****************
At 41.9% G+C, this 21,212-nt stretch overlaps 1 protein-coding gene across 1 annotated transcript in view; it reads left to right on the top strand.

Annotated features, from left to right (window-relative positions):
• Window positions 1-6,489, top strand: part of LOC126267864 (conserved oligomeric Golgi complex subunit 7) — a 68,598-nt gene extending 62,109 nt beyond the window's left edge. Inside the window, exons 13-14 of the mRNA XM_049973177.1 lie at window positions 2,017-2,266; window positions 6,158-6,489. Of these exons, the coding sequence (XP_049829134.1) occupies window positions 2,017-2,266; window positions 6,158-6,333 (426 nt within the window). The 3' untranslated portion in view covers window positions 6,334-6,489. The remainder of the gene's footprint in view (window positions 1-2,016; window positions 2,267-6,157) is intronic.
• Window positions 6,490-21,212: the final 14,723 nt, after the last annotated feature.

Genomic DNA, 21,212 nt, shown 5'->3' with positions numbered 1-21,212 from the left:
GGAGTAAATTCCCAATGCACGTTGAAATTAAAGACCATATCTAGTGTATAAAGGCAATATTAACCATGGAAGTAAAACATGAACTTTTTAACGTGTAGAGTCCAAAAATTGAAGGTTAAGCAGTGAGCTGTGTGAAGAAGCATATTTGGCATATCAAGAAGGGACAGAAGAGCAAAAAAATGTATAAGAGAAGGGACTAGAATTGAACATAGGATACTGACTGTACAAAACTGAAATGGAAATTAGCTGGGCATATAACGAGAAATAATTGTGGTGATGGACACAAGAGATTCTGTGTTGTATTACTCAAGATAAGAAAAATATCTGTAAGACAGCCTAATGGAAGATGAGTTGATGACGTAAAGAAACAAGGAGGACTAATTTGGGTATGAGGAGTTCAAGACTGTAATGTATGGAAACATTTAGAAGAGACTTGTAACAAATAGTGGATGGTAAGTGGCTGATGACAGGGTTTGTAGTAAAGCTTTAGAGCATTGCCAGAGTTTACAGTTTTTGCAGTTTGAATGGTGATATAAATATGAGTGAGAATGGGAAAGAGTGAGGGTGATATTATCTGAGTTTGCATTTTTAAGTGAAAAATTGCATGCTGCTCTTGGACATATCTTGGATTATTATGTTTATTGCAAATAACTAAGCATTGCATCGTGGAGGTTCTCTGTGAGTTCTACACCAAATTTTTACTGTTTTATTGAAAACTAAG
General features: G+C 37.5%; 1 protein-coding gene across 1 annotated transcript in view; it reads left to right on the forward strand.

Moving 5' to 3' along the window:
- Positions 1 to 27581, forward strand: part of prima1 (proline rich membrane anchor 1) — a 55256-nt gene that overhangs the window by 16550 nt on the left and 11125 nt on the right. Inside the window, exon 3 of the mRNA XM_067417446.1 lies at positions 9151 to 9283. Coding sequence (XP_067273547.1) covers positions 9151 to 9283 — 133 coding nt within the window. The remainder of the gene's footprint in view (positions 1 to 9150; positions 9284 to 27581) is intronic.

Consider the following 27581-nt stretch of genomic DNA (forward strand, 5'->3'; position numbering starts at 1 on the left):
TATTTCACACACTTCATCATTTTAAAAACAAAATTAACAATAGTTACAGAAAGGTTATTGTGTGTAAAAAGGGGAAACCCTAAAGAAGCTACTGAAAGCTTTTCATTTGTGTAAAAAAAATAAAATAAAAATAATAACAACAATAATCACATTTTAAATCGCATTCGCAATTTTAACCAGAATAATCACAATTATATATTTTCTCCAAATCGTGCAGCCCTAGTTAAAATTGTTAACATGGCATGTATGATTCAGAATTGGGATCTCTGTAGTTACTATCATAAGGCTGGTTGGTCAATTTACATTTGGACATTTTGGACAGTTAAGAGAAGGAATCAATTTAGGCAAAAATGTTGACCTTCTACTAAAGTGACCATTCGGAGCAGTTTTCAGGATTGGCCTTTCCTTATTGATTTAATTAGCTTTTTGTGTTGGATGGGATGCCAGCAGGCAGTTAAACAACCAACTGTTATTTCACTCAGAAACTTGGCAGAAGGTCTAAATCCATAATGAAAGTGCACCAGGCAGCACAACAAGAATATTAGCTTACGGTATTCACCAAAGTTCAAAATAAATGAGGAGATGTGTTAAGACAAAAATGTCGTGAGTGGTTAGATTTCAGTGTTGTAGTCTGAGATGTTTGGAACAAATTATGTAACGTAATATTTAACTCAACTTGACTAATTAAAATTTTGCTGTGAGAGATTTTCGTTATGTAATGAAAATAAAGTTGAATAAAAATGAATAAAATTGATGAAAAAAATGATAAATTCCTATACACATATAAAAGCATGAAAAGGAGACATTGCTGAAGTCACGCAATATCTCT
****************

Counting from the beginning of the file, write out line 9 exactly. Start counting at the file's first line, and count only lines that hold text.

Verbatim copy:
- Positions 1 to 27581, forward strand: part of prima1 (proline rich membrane anchor 1) — a 55256-nt gene that overhangs the window by 16550 nt on the left and 11125 nt on the right. Inside the window, exon 3 of the mRNA XM_067417446.1 lies at positions 9151 to 9283. Coding sequence (XP_067273547.1) covers positions 9151 to 9283 — 133 coding nt within the window. The remainder of the gene's footprint in view (positions 1 to 9150; positions 9284 to 27581) is intronic.